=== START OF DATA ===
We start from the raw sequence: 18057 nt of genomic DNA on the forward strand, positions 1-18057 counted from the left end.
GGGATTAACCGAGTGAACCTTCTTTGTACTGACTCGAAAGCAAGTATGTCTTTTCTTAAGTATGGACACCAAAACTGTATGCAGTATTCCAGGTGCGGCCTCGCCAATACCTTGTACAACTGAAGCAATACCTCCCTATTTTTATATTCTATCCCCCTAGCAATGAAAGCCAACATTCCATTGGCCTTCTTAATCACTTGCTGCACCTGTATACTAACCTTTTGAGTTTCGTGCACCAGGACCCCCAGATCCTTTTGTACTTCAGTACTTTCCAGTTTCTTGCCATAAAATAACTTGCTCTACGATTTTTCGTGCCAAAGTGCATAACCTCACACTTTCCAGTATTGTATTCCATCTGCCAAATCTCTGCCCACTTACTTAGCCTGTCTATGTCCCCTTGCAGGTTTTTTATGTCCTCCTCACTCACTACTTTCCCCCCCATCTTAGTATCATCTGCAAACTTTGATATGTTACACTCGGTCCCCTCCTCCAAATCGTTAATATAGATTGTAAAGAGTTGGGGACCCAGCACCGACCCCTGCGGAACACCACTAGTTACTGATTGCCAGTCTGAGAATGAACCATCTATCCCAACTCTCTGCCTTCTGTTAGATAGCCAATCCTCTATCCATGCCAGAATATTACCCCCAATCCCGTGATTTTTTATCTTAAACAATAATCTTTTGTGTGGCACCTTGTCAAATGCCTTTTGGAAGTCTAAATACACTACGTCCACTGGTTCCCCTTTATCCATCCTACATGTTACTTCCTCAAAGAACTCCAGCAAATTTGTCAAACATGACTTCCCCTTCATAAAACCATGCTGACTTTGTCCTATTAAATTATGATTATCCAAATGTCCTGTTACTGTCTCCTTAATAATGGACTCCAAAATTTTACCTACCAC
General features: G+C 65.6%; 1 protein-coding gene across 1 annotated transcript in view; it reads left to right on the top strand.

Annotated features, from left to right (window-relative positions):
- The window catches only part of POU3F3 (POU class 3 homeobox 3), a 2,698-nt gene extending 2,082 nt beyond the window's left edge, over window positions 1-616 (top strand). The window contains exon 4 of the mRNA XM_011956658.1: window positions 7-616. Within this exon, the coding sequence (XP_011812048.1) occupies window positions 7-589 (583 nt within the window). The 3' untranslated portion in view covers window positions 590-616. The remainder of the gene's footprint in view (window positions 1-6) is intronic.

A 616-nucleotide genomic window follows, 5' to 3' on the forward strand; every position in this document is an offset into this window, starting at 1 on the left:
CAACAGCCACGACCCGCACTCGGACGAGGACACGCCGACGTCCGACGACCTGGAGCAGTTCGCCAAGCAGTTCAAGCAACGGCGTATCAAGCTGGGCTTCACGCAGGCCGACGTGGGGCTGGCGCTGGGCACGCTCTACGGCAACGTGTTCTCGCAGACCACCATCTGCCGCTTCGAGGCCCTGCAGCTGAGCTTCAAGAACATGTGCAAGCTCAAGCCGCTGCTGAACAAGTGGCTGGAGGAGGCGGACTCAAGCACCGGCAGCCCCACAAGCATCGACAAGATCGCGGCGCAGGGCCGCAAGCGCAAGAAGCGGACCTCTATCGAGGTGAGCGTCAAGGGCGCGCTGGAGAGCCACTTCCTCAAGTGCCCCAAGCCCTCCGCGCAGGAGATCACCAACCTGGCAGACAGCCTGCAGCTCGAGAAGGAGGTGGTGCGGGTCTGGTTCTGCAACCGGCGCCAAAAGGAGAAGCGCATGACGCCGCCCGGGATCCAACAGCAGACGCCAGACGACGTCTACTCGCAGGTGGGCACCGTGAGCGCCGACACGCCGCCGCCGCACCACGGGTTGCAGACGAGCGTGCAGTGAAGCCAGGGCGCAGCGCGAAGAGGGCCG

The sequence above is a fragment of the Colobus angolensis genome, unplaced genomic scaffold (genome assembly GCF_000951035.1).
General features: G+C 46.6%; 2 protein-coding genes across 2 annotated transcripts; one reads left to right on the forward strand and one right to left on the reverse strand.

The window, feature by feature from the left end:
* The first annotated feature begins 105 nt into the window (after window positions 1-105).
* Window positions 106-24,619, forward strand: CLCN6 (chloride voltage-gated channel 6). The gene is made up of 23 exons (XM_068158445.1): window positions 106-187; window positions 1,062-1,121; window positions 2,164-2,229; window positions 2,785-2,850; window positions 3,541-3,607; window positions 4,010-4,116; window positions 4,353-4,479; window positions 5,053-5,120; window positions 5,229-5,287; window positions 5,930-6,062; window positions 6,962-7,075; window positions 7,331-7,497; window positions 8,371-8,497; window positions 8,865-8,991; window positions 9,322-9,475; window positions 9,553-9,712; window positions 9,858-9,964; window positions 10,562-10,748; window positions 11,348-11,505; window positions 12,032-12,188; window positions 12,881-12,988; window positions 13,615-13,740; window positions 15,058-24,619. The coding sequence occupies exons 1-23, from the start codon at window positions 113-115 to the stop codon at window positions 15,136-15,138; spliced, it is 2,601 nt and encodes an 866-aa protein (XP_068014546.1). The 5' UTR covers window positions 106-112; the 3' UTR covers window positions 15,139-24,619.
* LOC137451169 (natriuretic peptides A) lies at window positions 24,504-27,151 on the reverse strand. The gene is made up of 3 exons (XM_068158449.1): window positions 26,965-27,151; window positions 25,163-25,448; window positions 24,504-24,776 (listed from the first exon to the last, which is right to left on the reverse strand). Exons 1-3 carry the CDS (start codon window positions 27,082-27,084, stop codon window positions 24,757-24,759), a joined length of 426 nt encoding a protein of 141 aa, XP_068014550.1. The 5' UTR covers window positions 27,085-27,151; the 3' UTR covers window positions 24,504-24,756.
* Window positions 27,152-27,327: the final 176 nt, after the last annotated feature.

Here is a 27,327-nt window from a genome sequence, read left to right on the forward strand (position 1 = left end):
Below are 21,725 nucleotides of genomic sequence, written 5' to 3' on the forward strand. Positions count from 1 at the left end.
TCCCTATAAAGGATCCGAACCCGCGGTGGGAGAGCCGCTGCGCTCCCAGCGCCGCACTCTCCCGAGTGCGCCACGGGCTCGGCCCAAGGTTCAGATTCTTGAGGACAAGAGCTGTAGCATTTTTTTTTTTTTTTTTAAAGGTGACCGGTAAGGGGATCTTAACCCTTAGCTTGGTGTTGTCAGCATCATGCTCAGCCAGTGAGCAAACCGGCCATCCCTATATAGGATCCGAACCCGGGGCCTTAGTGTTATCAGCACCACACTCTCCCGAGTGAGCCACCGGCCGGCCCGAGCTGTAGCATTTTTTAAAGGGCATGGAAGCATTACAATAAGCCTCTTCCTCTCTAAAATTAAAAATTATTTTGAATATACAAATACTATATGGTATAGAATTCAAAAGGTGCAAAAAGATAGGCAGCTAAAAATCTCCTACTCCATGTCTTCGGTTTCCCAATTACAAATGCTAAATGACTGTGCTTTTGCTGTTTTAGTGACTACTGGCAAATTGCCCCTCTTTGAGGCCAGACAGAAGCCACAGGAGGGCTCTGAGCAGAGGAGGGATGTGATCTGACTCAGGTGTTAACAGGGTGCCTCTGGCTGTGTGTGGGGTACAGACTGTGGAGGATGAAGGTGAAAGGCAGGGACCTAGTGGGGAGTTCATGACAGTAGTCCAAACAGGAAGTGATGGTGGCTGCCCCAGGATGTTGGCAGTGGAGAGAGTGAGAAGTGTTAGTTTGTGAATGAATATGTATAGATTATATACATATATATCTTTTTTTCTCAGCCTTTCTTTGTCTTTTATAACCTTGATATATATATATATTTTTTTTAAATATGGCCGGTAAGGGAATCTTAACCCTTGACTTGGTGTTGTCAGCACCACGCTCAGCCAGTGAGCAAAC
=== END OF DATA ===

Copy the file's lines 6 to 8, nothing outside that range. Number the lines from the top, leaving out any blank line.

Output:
A 616-nucleotide genomic window follows, 5' to 3' on the forward strand; every position in this document is an offset into this window, starting at 1 on the left:
CAACAGCCACGACCCGCACTCGGACGAGGACACGCCGACGTCCGACGACCTGGAGCAGTTCGCCAAGCAGTTCAAGCAACGGCGTATCAAGCTGGGCTTCACGCAGGCCGACGTGGGGCTGGCGCTGGGCACGCTCTACGGCAACGTGTTCTCGCAGACCACCATCTGCCGCTTCGAGGCCCTGCAGCTGAGCTTCAAGAACATGTGCAAGCTCAAGCCGCTGCTGAACAAGTGGCTGGAGGAGGCGGACTCAAGCACCGGCAGCCCCACAAGCATCGACAAGATCGCGGCGCAGGGCCGCAAGCGCAAGAAGCGGACCTCTATCGAGGTGAGCGTCAAGGGCGCGCTGGAGAGCCACTTCCTCAAGTGCCCCAAGCCCTCCGCGCAGGAGATCACCAACCTGGCAGACAGCCTGCAGCTCGAGAAGGAGGTGGTGCGGGTCTGGTTCTGCAACCGGCGCCAAAAGGAGAAGCGCATGACGCCGCCCGGGATCCAACAGCAGACGCCAGACGACGTCTACTCGCAGGTGGGCACCGTGAGCGCCGACACGCCGCCGCCGCACCACGGGTTGCAGACGAGCGTGCAGTGAAGCCAGGGCGCAGCGCGAAGAGGGCCG

The sequence above is a fragment of the Colobus angolensis genome, unplaced genomic scaffold (genome assembly GCF_000951035.1).